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“Bite-Size Bits of Local, National, and Global History”
Near Kearney in Clay County, Missouri — The American Midwest (Upper Plains)
 

Watkins Mill

— Clay County Historical Society Historic Landmark —

 
 
Watkins Mill Historical Marker image. Click for full size.
Photographed By Tony Meyers, August 15, 2011
1. Watkins Mill Historical Marker
Inscription.  This farm established by Walthus L. Watkins, centered around his woolen factory built 1860-1861. It operated for 40 years with mass production machines. This farm (Bethany) also boasted a grist mill, flour mill and saw mill, church and octagonal school house.
 
Erected by The Clay County Missouri Historical Society.
 
Topics and series. This historical marker is listed in this topic list: Industry & Commerce. In addition, it is included in the Historic Mechanical Engineering Landmarks, and the National Historic Landmarks series lists.
 
Location. 39° 24.62′ N, 94° 15.594′ W. Marker is near Kearney, Missouri, in Clay County. Marker can be reached from Watkins Road, one mile south of County Road MM. Watkins Mill, the Watkins Home and the Visitor's Center are located in Watkins Mill State Park in Clay County, Missouri. Drive approximately 6 miles east of Kearney, Missouri on State Hiway 92. Turn north on County Road RA and drive 2 miles to the State Park entrance. Follow signs in the park to the Watkins Mill
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historic site. Touch for map. Marker is in this post office area: Kearney MO 64060, United States of America. Touch for directions.
 
Other nearby markers. At least 8 other markers are within 14 miles of this marker, measured as the crow flies. James Farm (approx. 3˝ miles away); Hall of Waters (approx. 5.1 miles away); a different marker also named Hall of Waters (approx. 5.1 miles away); Bell-Pharis House (approx. 11.7 miles away); Riverview (approx. 13.8 miles away); "The Old Graveyard" "Mt. Memorial Cemetery" (approx. 13.8 miles away); John Priest Greene President's Home (approx. 13.9 miles away); Mass Grave Site (approx. 13.9 miles away).
 
More about this marker. A representative of Watkins Mill Association (see Link No. 2) asked us to note that Mr. Watkins’ first name is spelled Waltus, not Walthus, as inscribed on the marker.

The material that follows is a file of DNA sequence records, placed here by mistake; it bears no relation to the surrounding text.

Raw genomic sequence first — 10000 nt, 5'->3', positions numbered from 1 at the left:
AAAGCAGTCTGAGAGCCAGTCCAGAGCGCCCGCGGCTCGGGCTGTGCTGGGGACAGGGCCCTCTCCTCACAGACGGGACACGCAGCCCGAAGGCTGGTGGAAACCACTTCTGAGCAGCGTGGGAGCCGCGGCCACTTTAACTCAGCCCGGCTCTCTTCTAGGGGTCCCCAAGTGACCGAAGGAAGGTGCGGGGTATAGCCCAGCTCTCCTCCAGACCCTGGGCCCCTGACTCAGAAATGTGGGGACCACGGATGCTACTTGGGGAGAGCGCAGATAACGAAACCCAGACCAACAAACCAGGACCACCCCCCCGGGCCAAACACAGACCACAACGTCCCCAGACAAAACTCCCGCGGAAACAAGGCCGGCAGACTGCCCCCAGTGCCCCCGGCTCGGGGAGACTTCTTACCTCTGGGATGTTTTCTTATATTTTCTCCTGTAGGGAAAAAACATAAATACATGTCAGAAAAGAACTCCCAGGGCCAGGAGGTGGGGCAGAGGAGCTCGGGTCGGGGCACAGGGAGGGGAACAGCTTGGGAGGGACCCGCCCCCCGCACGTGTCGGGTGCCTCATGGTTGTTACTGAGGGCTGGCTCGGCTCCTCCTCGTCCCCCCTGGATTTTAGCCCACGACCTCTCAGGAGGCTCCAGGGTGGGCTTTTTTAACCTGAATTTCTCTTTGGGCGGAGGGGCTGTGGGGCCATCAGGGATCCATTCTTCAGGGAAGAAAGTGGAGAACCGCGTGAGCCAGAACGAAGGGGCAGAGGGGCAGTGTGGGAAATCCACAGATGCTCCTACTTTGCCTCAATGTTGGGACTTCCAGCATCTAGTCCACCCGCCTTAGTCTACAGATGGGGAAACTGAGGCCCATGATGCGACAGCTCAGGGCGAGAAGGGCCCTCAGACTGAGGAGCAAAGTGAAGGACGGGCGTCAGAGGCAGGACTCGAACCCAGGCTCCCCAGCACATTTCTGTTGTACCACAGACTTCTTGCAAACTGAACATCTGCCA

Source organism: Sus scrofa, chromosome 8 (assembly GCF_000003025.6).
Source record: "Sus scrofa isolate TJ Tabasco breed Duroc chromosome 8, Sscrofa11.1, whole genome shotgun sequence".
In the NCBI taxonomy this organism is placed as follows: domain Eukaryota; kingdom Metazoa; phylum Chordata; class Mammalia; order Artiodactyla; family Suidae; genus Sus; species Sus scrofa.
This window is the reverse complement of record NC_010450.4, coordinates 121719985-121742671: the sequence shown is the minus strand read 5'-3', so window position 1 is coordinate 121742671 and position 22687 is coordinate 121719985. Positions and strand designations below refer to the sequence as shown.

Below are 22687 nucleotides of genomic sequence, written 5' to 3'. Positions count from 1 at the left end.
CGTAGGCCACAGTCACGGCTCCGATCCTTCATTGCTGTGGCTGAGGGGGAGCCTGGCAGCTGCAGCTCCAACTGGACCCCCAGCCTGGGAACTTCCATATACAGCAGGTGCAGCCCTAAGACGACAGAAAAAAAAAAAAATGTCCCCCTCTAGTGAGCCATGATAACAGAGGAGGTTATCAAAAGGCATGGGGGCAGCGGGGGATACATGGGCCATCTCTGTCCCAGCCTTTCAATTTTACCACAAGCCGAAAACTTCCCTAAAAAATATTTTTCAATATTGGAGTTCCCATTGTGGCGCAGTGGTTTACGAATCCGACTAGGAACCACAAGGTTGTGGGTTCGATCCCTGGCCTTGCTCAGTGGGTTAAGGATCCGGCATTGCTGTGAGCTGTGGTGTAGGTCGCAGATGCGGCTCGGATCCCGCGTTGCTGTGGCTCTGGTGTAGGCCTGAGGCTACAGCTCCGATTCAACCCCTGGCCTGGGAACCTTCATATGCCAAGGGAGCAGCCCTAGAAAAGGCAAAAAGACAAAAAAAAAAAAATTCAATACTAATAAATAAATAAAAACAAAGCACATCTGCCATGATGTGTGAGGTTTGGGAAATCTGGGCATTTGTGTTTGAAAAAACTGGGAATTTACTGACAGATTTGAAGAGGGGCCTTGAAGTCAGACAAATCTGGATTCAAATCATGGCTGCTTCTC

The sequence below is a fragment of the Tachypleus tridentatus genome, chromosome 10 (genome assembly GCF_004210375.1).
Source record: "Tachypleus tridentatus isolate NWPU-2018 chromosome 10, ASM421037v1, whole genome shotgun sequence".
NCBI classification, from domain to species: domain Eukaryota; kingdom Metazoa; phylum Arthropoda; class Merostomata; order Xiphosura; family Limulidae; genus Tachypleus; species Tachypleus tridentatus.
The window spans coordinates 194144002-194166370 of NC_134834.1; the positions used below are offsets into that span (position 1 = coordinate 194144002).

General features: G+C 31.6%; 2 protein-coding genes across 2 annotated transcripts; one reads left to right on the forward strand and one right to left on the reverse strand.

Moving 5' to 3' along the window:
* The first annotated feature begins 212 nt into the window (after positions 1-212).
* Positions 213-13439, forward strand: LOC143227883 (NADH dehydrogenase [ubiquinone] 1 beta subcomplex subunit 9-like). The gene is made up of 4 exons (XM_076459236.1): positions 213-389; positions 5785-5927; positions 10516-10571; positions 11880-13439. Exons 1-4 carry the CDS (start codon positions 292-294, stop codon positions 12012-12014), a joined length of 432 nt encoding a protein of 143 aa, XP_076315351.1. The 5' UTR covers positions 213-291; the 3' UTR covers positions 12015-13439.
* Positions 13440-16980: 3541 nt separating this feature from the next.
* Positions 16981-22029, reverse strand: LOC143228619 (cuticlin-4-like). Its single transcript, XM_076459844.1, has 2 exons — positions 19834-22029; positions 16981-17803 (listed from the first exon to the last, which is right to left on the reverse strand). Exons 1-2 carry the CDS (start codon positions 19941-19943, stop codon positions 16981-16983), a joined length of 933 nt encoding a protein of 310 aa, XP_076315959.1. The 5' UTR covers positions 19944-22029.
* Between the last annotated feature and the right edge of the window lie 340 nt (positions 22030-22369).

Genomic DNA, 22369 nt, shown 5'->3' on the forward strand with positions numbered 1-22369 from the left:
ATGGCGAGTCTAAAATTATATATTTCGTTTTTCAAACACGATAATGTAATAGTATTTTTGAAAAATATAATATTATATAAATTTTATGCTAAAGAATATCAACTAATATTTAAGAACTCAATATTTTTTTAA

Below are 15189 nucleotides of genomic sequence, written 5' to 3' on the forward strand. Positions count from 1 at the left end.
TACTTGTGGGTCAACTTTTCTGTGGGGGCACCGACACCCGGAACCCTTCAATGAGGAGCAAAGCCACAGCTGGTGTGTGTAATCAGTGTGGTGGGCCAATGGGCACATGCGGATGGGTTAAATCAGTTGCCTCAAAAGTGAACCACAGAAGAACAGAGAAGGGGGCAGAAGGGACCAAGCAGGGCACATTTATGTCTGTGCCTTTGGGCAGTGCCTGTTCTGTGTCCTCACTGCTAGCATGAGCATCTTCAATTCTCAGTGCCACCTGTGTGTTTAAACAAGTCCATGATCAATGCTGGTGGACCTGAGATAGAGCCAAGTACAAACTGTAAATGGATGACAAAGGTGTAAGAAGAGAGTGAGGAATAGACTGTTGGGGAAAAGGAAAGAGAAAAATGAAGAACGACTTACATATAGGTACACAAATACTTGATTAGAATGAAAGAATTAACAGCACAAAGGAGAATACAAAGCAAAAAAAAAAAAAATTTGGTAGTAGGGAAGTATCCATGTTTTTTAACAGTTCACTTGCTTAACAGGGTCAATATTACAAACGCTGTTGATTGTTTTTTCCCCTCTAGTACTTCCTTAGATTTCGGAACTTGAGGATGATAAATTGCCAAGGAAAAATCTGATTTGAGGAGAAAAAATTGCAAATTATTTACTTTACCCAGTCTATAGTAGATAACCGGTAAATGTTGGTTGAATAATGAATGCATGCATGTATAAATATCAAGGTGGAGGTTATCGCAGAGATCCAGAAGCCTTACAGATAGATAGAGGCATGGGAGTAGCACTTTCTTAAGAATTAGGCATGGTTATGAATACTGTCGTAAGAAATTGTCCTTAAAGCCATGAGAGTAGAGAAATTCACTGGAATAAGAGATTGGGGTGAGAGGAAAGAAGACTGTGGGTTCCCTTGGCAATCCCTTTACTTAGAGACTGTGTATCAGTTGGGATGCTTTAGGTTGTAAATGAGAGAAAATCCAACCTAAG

This marker and two additional historical markers are located just adjacent to the rear exit of the Visitor’s Center on the path leading to the Mill and the House.
 
Also see . . .
1. Watkins Woolen Mill State Historic Site. (Submitted on August 19, 2011, by Bill Pfingsten of Bel Air, Maryland.)
2. Watkins Mill Association. “Waltus and his wife Mary Ann, along with their children, built the farm they called Bethany into a very successful agricultural
Historical Markers at the Watkins Mill Visitor's Center image. Click for full size.
Photographed By Tony Meyers, August 15, 2011
2. Historical Markers at the Watkins Mill Visitor's Center
and industrial complex.” (Submitted on November 3, 2011.) 
 
Watkins Woolen Mill image. Click for full size.
Photographed By Tony Meyers, August 15, 2011
3. Watkins Woolen Mill
Marker designating Watkins Mill as a Registered National Historic Landmark image. Click for full size.
Photographed By Tony Meyers, August 15, 2011
4. Marker designating Watkins Mill as a Registered National Historic Landmark
Watkins Mill has been designated a Registered National Historic Landmark. Under the provisions of the historic sites act of August 21, 1935 this site possesses exceptional value in commemorating or illustrating the history of The United States. U.S. Department of the Interior National Park Service 1966
Marker designating Watkins Mill as a National Historic Mechanical Engineering Landmark image. Click for full size.
Photographed By Tony Meyers, August 15, 2011
5. Marker designating Watkins Mill as a National Historic Mechanical Engineering Landmark
National Historic Mechanical Engineering Landmark 1861 – C.A. 1890. The Watkins Woolen Mill is among the best preserved examples of a mid-19th century woolen mill in the United States. It’s variety of machinery for preparing, spinning, and weaving—some of it modified during its life at the mill to improve its performance—presents an unsurpassed cross-section of textile technology at that time and is the finest collection of early textile machines in situ in North America. The mill was designed and built by Waltus L. Watkins (1806-1884), a machinist and master weaver from Frankfort, Kentucky. The American Society of Mechanical Engineers - 1980
The Waltus L. Watkins Home image. Click for full size.
Photographed By Tony Meyers, August 15, 2011
6. The Waltus L. Watkins Home
Watkins Mill and the Watkins Home are accessed from the Visitor's Center.
Watkins Mill image. Click for full size.
Photographed By William Fischer, Jr., July 22, 2013
7. Watkins Mill
 
 
Credits. This page was last revised on June 16, 2016. It was originally submitted on August 15, 2011, by Tony Meyers of Liberty, Missouri. This page has been viewed 711 times since then and 5 times this year. Photos:   1, 2, 3, 4, 5, 6. submitted on August 15, 2011, by Tony Meyers of Liberty, Missouri.   7. submitted on August 25, 2013, by William Fischer, Jr. of Scranton, Pennsylvania. • Bill Pfingsten was the editor who published this page.

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Mar. 4, 2024